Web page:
Virtual Methods and Overriding

A virtual method is a method that is declared as virtual in a base class. The defining characteristic of a virtual method is that it can be redefined in one or more derived classes. Thus, each derived class can have its own version of a virtual method. Virtual methods are interesting because of what happens when one is called through a base class reference. In this situation, C# determines which version of the method to call based upon the type of the object referred to by the reference—and this determination is made at runtime. Thus, when different objects are referred to, different versions of the virtual method are executed. In other words, it is the type of the object being referred to (not the type of the reference) that determines which version of the virtual method will be executed. Therefore, if a base class contains a virtual method and classes are derived from that base class, then when different types of objects are referred to through a base class reference, different versions of the virtual method can be executed.
 
You declare a method as virtual inside a base class by preceding its declaration with the keyword virtual. When a virtual method is redefined by a derived class, the override modifier is used. Thus, the process of redefining a virtual method inside a derived class is called method overriding. When overriding a method, the name, return type, and signature of the overriding method must be the same as the virtual method that is being overridden. Also, a virtual method cannot be specified as static or abstract.
 
Method overriding forms the basis for one of C#’s most powerful concepts: dynamic method dispatch. Dynamic method dispatch is the mechanism by which a call to an overridden method is resolved at runtime, rather than compile time. Dynamic method dispatch is important because this is how C# implements runtime polymorphism.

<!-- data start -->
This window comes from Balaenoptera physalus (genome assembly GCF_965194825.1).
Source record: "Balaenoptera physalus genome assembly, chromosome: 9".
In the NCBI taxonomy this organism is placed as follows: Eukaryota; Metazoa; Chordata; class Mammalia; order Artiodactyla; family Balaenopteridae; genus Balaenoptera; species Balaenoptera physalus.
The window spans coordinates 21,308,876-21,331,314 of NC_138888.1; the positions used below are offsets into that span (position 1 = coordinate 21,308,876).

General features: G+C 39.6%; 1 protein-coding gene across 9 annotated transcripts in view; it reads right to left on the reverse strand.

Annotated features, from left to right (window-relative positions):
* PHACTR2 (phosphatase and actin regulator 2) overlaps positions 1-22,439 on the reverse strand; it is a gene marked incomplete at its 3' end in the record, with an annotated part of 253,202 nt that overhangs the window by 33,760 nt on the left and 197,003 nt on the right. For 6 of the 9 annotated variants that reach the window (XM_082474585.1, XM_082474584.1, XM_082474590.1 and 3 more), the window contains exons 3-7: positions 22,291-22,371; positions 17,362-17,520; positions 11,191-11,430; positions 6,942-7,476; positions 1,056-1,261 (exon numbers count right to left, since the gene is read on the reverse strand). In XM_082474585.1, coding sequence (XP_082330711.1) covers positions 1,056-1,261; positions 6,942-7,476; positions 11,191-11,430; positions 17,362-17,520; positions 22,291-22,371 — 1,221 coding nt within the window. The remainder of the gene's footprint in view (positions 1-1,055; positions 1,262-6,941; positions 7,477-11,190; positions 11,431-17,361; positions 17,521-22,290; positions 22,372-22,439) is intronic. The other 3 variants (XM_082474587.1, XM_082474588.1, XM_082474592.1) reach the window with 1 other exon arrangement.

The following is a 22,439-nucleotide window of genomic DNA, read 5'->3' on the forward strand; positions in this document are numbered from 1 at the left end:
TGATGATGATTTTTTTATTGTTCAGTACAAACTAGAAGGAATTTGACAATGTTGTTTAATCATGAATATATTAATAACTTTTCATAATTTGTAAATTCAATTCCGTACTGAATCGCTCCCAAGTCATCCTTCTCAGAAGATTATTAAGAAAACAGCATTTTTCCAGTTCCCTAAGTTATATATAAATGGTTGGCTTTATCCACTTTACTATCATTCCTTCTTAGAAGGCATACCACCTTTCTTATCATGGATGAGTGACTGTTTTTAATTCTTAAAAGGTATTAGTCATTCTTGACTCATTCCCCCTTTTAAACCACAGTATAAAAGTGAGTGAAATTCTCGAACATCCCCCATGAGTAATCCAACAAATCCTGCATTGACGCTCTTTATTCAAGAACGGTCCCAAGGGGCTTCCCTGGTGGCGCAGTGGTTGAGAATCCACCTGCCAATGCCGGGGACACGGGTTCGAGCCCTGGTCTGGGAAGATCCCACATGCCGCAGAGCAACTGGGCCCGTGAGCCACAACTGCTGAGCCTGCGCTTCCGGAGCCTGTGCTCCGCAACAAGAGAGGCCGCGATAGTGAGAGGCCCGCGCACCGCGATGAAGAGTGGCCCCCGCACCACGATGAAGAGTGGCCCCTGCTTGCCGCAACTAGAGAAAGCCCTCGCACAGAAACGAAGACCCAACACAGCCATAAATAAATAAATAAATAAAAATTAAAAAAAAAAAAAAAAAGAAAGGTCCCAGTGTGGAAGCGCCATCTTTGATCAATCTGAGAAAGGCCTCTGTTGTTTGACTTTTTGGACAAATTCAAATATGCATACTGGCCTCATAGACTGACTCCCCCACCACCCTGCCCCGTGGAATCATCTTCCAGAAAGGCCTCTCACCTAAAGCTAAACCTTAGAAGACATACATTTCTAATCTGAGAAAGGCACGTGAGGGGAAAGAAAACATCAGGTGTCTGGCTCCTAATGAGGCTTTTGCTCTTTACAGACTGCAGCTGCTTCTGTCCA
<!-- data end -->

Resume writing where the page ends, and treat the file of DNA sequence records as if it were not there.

Here is an example that illustrates virtual methods and overriding:

Example

using System;

namespace ConsoleApplication1
{
    using System;
    class Base
    {
        // Create virtual method in the base class.
        public virtual void Who()
        {
            Console.WriteLine("Who() in Base");
        }
    }
    class Derived1 : Base
    {
        // Override Who() in a derived class.
        public override void Who()
        {
            Console.WriteLine("Who() in Derived1");
        }
    }
    class Derived2 : Base
    {
        // Override Who() again in another derived class.
        public override void Who()
        {
            Console.WriteLine("Who() in Derived2");
        }
    }
    class OverrideDemo
    {
        static void Main()
        {
            Base baseOb = new Base();
            Derived1 dOb1 = new Derived1();
            Derived2 dOb2 = new Derived2();
            Base baseRef; // a base class reference
            baseRef = baseOb;
            baseRef.Who();
            baseRef = dOb1;
            baseRef.Who();
            baseRef = dOb2;
            baseRef.Who();
        }
    }
}

This program creates a base class called Base and two derived classes, called Derived1 and Derived2. Base declares a method called Who( ), and the derived classes override it. Inside the Main( ) method, objects of type Base, Derived1, and Derived2 are declared. Also, a reference of type Base, called baseRef, is declared. The program then assigns a reference to each type of object to baseRef and uses that reference to call Who( ). As the output shows, the version of Who( ) executed is determined by the type of object being referred to at the time of the call, not by the class type of baseRef.